In a separate post, I note that the amount of time federal workers spent on union activities while on the job has been increasing under the Obama presidency after declining during the Bush administration. What may account for the increase? Well, President Obama signed Executive Order 13522 in 2009, which created the the National Council on Federal Labor-Management Relations. In the order’s words, it created:
A nonadversarial forum for managers, employees, and employees’ union representatives to discuss Government operations will promote satisfactory labor relations and improve the productivity and effectiveness of the Federal Government.
This included: “Utilizing the expertise of individuals both within and outside the Federal Government to foster successful labor-management relations, including through training of department and agency personnel in methods of dispute resolution and cooperative methods of labor management relations.” The inside the government officials include the director of the Office of Personnel Management, the chair of the Federal Labor Relations Authority and various other officials from departments and agencies.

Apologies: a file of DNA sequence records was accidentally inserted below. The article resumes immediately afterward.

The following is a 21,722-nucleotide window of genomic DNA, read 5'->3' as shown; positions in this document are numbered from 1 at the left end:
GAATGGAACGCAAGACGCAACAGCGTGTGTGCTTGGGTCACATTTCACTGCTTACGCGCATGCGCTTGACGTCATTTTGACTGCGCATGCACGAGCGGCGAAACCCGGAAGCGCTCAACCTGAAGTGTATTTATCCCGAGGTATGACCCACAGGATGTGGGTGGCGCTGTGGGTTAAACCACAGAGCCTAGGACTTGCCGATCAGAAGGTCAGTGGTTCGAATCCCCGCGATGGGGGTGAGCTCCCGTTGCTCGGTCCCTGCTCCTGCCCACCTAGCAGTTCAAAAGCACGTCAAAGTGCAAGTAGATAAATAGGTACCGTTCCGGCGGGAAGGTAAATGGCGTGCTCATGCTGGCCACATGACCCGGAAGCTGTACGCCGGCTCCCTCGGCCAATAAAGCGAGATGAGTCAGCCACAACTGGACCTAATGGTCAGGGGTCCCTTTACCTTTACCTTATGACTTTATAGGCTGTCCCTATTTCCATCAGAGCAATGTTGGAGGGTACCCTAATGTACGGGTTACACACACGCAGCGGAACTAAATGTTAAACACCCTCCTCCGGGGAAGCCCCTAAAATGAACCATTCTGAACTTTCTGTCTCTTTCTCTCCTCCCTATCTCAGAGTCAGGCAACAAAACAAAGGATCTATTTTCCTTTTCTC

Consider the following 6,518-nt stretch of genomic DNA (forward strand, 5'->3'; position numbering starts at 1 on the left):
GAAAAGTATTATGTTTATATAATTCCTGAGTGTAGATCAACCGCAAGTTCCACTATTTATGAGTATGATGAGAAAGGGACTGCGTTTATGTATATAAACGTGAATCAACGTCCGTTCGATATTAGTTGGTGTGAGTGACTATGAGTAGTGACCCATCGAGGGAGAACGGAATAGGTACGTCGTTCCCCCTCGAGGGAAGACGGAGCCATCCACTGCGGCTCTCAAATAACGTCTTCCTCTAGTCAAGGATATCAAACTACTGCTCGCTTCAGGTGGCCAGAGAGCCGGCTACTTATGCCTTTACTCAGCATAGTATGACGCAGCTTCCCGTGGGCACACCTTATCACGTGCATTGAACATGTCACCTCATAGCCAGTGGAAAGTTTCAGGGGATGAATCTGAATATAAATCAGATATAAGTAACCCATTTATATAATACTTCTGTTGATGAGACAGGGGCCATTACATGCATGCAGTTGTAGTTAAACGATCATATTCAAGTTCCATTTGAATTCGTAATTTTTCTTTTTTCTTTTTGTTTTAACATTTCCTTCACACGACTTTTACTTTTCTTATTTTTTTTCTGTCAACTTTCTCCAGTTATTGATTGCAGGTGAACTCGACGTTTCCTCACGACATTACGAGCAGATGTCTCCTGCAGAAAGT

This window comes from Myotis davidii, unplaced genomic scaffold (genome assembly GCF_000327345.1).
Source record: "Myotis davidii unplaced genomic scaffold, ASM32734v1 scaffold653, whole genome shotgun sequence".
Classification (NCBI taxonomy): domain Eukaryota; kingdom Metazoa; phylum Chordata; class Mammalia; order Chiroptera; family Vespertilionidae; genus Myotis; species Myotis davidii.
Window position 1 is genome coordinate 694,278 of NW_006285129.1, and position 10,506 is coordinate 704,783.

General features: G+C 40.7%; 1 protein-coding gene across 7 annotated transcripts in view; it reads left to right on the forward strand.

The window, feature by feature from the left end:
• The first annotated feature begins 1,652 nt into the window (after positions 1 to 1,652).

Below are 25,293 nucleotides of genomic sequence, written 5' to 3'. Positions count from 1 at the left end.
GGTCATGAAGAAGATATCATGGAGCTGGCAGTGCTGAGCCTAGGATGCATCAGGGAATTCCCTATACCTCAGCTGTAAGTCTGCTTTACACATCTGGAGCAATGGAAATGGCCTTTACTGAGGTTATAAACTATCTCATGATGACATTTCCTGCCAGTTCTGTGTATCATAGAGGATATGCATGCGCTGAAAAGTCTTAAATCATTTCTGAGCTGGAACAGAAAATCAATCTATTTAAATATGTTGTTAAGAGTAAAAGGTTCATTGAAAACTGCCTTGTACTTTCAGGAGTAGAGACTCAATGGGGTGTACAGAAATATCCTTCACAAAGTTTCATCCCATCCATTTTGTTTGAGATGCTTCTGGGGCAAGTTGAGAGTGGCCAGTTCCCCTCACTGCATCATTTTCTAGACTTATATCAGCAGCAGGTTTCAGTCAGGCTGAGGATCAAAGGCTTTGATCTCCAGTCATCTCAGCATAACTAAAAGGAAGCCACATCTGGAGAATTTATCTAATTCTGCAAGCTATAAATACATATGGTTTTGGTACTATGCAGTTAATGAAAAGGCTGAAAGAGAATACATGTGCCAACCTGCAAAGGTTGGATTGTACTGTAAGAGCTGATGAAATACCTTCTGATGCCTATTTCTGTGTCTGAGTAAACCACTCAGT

What individuals outside the government? Well according to the order this included: the president of the American Federation of Government Employees, the president of the National Federation of Federal Employees, the president of the National Treasury Employees Union, the president of the International Federation of Professional and Technical Engineers, and “the heads of three other labor unions that represent Federal employees and are not otherwise represented on the Council.” It is not clear what three labor union heads got the council seats.
So, Obama is giving the heads of government employee unions a special forum outside of regular collective bargaining with direct access to to the heads of government agencies.
Though the executive order states that the council would terminate two years after its creation, it appears to still be in existence. It’s website refers to an upcoming meeting March 20.
Hat tip: the Washington Post’s Josh Hicks.